In-depth Analysis

Keep it Simple, Stupid

 

This sentence, which is often summarised as KISS has been one of my guiding principles for almost 20 years. 

After all when you are trying to make sense of the markets and why they move the way they do, it’s all too easy to overcomplicate things. That’s true whether you are drawing a chart, looking at a recently released economic data point, or making a prediction about where the dollar is headed over the next 6 months.

Consider these two charts 

They both feature the US stock PayPal (PYPL) whose share price has been moving recently for a variety of reasons. Both charts contain the price action and indicators. I don’t know about you but I find it much easier to extract information from the simpler of the two charts, that is the one below, a line chart with the stock’s 50-day moving average drawn over a three-month period.

We can clearly see the point at which the stock started to move higher in early July and when it broke back above its 50-day moving average, which was a potential buy signal all of its own. 

The move above the 50-day line was confirmed later in July when the price tested back below the line and rejected that move lower. The inference from that, being that if the price isn’t going down then the path of least resistance is likely to be upward.

If ain’t broke don’t fix it 

A concept that is often used in detective stories and thrillers is also highly relevant to decision-making in the financial markets. And that is Occam’s razor, which is named after its inventor the 14th-century monk and philosopher William of Occam. The basic premise of the razor is the idea that the simplest solution to a problem is likely to be the correct one. 

Solutions that are over complex and contain too many variables are unlikely to be correct because the more factors that are involved in the decision-making process the less likely those factors are to line up at the same time.

In a recent research note and blog piece. Joachim Klement, the head of strategy at UK Investment bank  Liberum, cautioned about becoming what’s known as a busy fool. 

A phrase that was coined by one of his colleagues to describe people who fall into the trap of believing that having more data about a market or investment means that you will be better able to forecast what happens next to that instrument’s price.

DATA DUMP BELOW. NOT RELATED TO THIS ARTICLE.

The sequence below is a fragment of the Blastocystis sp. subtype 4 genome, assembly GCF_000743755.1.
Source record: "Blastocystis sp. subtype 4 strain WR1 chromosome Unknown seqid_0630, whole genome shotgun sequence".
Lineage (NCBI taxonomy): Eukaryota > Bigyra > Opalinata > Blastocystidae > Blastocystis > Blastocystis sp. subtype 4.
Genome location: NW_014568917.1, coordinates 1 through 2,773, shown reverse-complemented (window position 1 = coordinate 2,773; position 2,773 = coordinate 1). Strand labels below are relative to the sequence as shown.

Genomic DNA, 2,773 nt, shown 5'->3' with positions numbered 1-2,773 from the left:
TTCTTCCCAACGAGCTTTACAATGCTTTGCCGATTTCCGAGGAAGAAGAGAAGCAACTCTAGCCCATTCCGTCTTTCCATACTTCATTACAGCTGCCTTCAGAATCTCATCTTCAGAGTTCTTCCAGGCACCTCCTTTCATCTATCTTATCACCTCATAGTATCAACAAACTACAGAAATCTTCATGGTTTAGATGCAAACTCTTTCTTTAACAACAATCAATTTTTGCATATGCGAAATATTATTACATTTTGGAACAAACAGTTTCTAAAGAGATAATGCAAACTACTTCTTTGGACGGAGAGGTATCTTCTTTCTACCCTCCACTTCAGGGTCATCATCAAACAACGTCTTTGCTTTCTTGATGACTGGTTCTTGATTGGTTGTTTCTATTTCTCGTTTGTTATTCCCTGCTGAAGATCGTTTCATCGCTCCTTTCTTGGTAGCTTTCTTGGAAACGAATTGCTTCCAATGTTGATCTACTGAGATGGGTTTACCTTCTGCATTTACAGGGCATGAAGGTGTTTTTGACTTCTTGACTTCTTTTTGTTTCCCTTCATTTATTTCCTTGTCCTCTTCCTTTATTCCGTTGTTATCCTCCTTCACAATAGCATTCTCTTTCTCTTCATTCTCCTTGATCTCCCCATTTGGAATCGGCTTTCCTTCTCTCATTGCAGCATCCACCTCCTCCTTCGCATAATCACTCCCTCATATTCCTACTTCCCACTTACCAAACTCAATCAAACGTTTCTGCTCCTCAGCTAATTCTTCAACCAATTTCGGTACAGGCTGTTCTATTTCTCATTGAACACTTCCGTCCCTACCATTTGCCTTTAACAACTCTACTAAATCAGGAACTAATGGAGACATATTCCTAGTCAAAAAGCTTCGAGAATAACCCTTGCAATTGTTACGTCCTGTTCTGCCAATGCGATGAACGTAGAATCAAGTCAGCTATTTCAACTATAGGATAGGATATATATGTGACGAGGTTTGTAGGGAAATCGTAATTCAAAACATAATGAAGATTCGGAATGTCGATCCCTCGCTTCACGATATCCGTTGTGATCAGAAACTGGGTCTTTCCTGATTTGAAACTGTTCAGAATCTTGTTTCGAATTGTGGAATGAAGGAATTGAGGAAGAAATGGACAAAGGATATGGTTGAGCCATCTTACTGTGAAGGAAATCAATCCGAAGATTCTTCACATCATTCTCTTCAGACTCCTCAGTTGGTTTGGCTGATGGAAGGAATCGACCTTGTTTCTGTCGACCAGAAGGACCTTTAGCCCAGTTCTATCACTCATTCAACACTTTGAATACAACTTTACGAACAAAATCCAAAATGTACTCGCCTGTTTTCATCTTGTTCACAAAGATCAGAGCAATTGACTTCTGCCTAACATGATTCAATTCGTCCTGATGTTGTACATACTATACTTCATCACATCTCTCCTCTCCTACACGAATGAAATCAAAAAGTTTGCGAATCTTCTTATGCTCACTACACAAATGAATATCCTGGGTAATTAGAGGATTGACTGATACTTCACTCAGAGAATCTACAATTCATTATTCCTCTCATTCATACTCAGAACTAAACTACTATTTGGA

When in fact the reverse may actually be true because eventually, you get to a point where you can’t see the wood for the trees- this situation is often described as paralysis by analysis. In other words, you are overwhelmed by data and other inputs, and unable to make a decision.

Financial markets are not the only thing that needs forecasting and contain thousands of variables. One obvious example is the weather and meteorologists can provide us with clues about how to do this. 

The weathermen use high-powered computers to run through hundreds and sometimes thousands of varying scenarios, to see how the weather is going to evolve over a given period. 

Of course, they end up with hundreds of possible outcomes however they discard the majority of these and focus instead on the most common outcomes because they are the most likely to occur.

Variables in the financial markets can be condensed into a handful of simple factors which are supply and demand, and greed and fear. Price formation is the process by which these factors come to a state of equilibrium, it is at that point buyers and sellers can transact with each other. Something we will look at in more detail in a future article.

 

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